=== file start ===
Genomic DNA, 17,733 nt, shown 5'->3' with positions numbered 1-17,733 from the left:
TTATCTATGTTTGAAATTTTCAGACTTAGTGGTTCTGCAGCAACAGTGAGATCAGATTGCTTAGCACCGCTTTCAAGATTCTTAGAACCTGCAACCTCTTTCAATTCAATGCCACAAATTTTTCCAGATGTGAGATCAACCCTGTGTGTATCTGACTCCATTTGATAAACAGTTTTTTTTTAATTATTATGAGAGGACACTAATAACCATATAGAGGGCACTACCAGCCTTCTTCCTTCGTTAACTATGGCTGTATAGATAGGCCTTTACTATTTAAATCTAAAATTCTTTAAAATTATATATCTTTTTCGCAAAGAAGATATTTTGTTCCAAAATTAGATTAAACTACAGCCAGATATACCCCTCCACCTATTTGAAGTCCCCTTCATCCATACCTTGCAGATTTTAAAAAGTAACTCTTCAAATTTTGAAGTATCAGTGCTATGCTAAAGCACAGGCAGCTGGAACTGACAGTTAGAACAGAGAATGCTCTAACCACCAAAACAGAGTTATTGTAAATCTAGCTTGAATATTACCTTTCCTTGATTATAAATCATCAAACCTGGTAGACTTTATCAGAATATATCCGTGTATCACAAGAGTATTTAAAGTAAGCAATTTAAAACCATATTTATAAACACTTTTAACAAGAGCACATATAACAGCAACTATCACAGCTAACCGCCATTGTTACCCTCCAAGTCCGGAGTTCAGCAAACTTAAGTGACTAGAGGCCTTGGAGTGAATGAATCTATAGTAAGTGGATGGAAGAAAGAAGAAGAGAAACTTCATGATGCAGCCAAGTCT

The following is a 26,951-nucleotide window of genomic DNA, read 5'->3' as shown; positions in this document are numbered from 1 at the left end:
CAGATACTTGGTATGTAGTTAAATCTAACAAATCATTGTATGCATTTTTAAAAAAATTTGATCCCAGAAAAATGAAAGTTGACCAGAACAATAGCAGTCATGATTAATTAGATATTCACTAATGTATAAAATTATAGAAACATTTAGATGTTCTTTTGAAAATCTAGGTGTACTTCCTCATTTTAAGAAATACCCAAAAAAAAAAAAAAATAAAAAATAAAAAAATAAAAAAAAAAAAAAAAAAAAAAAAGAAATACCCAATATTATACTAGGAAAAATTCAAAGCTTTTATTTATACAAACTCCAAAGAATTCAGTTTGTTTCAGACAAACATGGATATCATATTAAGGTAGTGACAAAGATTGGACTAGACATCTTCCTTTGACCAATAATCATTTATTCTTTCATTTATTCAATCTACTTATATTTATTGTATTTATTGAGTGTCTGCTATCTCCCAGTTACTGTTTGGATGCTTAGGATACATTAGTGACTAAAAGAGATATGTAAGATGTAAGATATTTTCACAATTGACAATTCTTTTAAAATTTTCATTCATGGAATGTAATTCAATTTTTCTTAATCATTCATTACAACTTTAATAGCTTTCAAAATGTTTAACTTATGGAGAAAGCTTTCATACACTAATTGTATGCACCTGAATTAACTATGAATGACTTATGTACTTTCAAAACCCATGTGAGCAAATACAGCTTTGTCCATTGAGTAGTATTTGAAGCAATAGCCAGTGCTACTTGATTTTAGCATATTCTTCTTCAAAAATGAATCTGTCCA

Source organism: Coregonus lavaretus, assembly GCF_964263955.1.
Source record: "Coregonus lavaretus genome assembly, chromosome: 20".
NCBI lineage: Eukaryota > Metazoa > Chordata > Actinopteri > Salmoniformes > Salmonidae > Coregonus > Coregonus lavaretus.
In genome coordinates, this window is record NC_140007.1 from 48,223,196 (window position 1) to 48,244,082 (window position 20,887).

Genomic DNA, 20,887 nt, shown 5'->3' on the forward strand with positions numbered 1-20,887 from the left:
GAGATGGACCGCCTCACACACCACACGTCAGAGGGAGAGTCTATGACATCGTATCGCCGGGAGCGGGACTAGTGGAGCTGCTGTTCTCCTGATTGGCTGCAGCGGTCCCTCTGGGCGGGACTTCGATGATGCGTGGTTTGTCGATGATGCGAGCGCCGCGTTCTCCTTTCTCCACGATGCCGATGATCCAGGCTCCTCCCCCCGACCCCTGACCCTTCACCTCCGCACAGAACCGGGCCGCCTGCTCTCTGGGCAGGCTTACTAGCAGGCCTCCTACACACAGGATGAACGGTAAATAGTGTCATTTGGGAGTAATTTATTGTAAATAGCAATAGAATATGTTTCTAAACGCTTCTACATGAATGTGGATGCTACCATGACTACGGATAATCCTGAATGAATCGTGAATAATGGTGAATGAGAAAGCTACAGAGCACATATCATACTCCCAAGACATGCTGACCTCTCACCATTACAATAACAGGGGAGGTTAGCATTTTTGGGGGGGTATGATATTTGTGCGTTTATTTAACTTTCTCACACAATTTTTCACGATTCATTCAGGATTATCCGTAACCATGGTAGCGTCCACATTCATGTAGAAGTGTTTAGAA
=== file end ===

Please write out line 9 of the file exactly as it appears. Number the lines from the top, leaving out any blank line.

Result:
Genomic DNA, 20,887 nt, shown 5'->3' on the forward strand with positions numbered 1-20,887 from the left: